A brace height of between seven and eight inches is considered to be perfect for the majority of archers across all disciplines, because it gives a good balance between arrow speed and forgiveness.
Just as riser design plays a huge part in a bow’s shooting characteristics, limb design can also drastically affect how the bow feels and performs. There are a wide variety of limb designs available from solid or split to parallel or non-parallel. Each manufacturer usually has their favoured design, so often the choice is made for you, but limb design can be divisive. There is little difference in terms of performance; split limbs tend to have a wider profile so are considered to be more stable and better resistant to instances of ‘cam lean’, they also weigh a little less so are a good option if you are looking for a lighter bow. Older solid limb designs are often considered to be sturdier, and as they remove the need to match limb deflections, which is crucial for keeping ‘cam lean’ to a minimum, they have a loyal following.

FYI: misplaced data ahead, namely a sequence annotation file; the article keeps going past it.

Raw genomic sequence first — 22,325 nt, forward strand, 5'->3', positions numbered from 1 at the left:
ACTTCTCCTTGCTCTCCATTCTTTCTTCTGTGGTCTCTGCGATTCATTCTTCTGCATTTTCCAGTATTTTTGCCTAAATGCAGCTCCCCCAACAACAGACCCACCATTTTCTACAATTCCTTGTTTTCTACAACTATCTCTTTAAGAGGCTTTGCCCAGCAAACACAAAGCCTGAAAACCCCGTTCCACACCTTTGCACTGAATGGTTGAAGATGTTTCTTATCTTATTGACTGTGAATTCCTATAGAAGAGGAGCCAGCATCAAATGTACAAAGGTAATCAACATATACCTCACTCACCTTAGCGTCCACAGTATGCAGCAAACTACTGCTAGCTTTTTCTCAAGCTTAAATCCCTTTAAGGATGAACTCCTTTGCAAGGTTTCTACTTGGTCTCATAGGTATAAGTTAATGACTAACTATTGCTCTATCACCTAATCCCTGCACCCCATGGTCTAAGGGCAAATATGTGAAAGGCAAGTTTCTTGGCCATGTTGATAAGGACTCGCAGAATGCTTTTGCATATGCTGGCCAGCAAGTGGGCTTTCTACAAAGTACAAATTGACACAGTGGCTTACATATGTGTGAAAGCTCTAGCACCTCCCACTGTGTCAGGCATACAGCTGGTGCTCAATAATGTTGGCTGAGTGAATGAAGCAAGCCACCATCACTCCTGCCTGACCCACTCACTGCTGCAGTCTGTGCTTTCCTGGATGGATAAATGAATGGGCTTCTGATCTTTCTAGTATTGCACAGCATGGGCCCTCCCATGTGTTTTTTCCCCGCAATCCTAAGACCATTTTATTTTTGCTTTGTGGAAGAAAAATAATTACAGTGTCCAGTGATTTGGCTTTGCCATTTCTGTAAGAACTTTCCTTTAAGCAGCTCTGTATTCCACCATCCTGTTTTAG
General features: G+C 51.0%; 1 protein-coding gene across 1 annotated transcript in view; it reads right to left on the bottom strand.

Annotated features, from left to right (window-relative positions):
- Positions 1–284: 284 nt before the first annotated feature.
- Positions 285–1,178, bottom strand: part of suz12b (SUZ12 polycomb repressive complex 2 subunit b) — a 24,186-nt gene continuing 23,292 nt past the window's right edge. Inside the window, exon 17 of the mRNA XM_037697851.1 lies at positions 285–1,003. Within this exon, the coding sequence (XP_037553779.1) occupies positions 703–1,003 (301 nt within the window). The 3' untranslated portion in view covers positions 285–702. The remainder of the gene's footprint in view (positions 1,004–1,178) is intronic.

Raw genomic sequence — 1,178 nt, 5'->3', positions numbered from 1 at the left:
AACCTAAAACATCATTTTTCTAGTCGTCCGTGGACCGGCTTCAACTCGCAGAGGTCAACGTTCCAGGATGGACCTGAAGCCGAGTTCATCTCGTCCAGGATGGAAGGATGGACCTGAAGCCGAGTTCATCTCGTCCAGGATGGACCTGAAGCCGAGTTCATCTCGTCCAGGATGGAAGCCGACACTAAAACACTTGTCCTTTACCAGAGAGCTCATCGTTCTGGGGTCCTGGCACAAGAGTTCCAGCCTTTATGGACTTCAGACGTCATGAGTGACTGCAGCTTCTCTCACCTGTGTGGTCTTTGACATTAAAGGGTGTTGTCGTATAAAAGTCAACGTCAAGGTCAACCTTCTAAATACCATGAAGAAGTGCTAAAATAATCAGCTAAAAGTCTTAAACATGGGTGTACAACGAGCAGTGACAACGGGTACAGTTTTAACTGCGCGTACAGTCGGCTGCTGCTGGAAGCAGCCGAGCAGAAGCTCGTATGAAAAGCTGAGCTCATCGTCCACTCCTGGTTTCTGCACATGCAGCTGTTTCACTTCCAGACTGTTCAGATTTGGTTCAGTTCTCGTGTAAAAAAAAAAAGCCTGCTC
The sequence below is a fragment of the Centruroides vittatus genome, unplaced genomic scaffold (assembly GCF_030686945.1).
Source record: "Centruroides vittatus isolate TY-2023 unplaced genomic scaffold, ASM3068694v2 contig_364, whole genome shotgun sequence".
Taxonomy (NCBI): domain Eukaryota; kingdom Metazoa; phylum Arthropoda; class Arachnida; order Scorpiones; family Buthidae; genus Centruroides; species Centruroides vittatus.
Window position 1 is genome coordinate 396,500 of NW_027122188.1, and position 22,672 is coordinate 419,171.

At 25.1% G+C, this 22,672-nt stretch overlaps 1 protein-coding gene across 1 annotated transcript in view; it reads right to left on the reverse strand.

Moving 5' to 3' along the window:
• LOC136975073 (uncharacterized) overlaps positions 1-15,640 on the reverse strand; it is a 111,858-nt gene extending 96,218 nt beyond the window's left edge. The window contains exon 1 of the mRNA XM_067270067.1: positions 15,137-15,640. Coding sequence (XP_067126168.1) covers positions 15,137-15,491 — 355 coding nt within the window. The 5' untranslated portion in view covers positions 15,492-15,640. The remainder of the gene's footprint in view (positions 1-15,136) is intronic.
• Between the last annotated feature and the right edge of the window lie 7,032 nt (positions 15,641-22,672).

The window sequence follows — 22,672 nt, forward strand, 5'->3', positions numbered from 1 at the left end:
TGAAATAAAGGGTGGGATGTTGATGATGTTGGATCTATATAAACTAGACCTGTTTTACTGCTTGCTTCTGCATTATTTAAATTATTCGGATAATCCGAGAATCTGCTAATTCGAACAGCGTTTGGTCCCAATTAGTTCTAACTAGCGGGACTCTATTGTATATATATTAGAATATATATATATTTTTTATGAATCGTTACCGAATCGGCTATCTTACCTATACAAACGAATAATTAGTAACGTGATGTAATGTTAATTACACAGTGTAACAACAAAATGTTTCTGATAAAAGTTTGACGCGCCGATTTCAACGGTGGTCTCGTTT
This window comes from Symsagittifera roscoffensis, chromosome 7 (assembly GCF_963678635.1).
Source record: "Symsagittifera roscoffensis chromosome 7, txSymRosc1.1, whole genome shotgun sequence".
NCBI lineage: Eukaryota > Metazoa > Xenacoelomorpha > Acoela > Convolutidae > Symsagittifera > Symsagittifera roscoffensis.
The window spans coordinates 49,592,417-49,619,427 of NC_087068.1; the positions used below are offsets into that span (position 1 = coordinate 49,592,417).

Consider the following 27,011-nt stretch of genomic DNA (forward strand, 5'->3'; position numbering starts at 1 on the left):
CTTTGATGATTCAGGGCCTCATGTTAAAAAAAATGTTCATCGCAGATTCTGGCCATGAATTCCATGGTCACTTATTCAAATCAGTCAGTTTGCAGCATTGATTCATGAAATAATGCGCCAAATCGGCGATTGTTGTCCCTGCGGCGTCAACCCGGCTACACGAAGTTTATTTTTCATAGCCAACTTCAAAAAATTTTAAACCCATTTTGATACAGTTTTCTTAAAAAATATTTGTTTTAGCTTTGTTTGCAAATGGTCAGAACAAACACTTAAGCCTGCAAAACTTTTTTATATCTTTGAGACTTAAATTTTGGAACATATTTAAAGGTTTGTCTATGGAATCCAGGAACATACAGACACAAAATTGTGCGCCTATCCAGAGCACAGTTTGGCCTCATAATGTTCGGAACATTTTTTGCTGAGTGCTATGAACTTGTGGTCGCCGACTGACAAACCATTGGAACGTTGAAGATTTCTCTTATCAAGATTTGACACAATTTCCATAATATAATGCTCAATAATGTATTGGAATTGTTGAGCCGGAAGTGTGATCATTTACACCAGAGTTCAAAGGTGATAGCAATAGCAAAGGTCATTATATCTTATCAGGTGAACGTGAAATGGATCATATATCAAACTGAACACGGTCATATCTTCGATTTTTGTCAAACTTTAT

Another decision is whether you want parallel or non-parallel limbs. Parallel limbs look like they are sitting at right angles to the riser and have become more popular with bow companies, this type of limb is quieter and gives less vibration in the shot; as a result though this can deaden the feedback of the bow and make a bad shot harder to recognise.
Non-parallel limbs are a much older design; these limbs look a lot straighter and give you a lot more shot feedback, although as a result they can cause a little more vibration. Despite this they do not make the shot uncomfortable, non-parallel limbs are also much better at resisting hand torque which makes them a favourite amongst target archers or those archers looking for a little more consistency.
There are some companies who also offer a past-parallel limb, these are usually split limbs and are pre loaded to make them look almost as if they are bending in on themselves. Past-parallel limbs are used on the faster bow models and offer super-speed and power with minimal vibration, they share many of their shooting characteristics with their parallel counterparts but are mostly found on hunting bows where a compact bow design is more desirable.